What Is Community-Based Participatory Research?
Community-based participatory research (CBPR) is the most common type of PAR and is well suited for collaborations with smaller underserved populations and for evaluating culture-centered practices. The research and theories developed about CBPR are extensive. A variety of models and frameworks have emerged that help stakeholders design successful collaborative research projects.
CBPR is a
collaborative approach to research that equitably involves all partners in the research process and recognizes the unique strengths that each brings. CBPR begins with a research topic of importance to the community, has the aim of combining knowledge with action and achieving social change to improve health outcomes and eliminate health disparities. [W.K. Kellogg Foundation Community Health Scholars Program]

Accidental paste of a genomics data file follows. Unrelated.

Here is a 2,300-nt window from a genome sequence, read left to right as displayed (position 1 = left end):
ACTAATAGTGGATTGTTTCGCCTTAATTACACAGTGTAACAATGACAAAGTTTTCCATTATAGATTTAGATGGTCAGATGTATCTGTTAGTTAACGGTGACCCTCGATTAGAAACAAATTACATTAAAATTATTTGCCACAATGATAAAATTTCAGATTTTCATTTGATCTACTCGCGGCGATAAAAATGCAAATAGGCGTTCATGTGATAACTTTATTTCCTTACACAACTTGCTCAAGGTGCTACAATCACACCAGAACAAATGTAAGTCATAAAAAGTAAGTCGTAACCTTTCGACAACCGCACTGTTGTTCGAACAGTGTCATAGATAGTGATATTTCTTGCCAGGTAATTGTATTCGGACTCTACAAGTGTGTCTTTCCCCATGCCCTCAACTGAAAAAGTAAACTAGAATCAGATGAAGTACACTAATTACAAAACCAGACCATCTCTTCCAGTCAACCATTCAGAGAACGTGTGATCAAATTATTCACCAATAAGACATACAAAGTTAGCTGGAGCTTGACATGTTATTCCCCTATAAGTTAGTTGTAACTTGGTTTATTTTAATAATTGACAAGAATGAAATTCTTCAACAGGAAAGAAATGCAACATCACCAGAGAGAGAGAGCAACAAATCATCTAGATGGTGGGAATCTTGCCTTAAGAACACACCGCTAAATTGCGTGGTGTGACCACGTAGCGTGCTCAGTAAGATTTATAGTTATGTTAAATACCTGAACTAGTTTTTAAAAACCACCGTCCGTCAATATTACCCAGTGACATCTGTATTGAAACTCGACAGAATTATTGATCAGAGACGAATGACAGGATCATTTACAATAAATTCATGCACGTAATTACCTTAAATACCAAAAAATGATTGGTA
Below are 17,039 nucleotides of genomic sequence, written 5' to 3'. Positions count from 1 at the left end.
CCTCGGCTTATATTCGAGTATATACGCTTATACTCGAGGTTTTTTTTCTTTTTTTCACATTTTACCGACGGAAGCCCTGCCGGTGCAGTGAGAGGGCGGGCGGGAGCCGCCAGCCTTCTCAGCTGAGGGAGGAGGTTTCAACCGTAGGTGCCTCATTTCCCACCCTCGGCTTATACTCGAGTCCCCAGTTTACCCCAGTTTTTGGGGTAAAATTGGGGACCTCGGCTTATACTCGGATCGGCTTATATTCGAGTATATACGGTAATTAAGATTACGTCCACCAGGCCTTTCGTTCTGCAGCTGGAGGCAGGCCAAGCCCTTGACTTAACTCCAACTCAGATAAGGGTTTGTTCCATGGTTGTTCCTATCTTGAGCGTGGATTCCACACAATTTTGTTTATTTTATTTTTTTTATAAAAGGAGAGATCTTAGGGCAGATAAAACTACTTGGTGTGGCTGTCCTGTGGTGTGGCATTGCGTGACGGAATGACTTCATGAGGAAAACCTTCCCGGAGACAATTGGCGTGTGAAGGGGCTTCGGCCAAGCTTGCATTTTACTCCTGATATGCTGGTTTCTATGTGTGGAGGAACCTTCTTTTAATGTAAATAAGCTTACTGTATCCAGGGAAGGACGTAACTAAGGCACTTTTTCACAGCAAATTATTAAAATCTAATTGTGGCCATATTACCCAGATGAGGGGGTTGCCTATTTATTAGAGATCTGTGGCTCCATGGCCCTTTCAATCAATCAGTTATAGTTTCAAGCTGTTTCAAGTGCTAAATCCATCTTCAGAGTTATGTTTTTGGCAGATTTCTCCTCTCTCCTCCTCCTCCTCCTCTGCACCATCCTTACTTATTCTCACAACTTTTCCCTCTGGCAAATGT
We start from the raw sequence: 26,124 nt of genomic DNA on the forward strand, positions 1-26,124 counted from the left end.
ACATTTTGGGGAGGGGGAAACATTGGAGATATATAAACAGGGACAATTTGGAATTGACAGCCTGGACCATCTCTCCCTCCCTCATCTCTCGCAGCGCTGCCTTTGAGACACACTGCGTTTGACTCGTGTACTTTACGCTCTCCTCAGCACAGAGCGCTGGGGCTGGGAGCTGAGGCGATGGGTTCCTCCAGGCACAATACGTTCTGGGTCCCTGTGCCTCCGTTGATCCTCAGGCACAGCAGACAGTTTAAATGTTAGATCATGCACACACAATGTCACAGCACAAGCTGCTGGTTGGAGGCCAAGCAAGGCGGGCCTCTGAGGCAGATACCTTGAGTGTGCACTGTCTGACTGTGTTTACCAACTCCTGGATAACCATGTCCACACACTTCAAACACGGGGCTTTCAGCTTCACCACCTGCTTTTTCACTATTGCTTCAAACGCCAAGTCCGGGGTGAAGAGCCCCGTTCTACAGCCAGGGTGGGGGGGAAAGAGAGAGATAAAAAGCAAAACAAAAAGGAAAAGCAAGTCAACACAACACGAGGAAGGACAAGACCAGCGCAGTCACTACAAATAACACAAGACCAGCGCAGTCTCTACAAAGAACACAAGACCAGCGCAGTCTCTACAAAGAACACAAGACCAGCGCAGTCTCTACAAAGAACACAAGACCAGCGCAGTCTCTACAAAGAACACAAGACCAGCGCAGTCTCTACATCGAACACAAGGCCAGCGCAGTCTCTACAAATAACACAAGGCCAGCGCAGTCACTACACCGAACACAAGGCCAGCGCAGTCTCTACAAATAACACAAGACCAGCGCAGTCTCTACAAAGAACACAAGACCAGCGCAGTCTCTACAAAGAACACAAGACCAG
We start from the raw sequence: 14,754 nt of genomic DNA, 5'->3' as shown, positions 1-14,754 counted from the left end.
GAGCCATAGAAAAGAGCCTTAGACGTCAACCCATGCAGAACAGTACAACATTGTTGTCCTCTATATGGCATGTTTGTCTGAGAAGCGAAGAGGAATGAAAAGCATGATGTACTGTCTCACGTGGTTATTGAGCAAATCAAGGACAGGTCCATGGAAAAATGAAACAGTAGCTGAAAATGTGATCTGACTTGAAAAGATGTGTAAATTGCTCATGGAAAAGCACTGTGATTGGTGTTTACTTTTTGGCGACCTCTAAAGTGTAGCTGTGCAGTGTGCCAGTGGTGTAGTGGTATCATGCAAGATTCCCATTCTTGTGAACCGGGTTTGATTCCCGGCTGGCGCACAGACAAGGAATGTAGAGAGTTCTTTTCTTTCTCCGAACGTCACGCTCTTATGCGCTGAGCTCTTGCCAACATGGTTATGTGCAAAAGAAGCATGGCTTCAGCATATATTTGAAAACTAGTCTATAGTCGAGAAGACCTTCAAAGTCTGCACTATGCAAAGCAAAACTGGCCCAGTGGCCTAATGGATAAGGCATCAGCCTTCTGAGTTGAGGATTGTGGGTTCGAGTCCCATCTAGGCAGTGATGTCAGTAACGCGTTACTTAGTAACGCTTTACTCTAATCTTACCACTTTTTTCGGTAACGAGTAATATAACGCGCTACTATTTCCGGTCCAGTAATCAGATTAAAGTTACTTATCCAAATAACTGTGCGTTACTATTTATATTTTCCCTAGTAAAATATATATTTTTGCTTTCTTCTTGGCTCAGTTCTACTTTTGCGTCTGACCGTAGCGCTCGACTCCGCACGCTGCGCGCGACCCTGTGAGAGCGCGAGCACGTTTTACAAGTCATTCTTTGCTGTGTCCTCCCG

The PAR and CBPR frameworks share a common effort to
- Address the conditions that contribute to health disparity.
- Enhance community capacity by supporting equal community participation in the research from which they will directly benefit.
- Recognize the strength of the community and each partner, who collaborate on all aspects of a project—including needs assessment, planning, research intervention design, implementation, analysis, and information dissemination.
Evidence emerging from CBPR efforts can reflect real-world practice. Communities can then use the emerging evidence to mobilize local healing and recovery.
Challenges of CBPR
Deciding to undertake CBPR can also produce challenges. One challenge is that in bringing together different stakeholders, the group must acknowledge and address potential conflicts of interest, conflicts in values and worldviews, and conflicts in communication. You may decide that the challenges are worth it because, when done well, CBPR can offer a path for practice improvement supported by client and community engagement.
This selection of links provides you with a few selected additional resources on CBPR.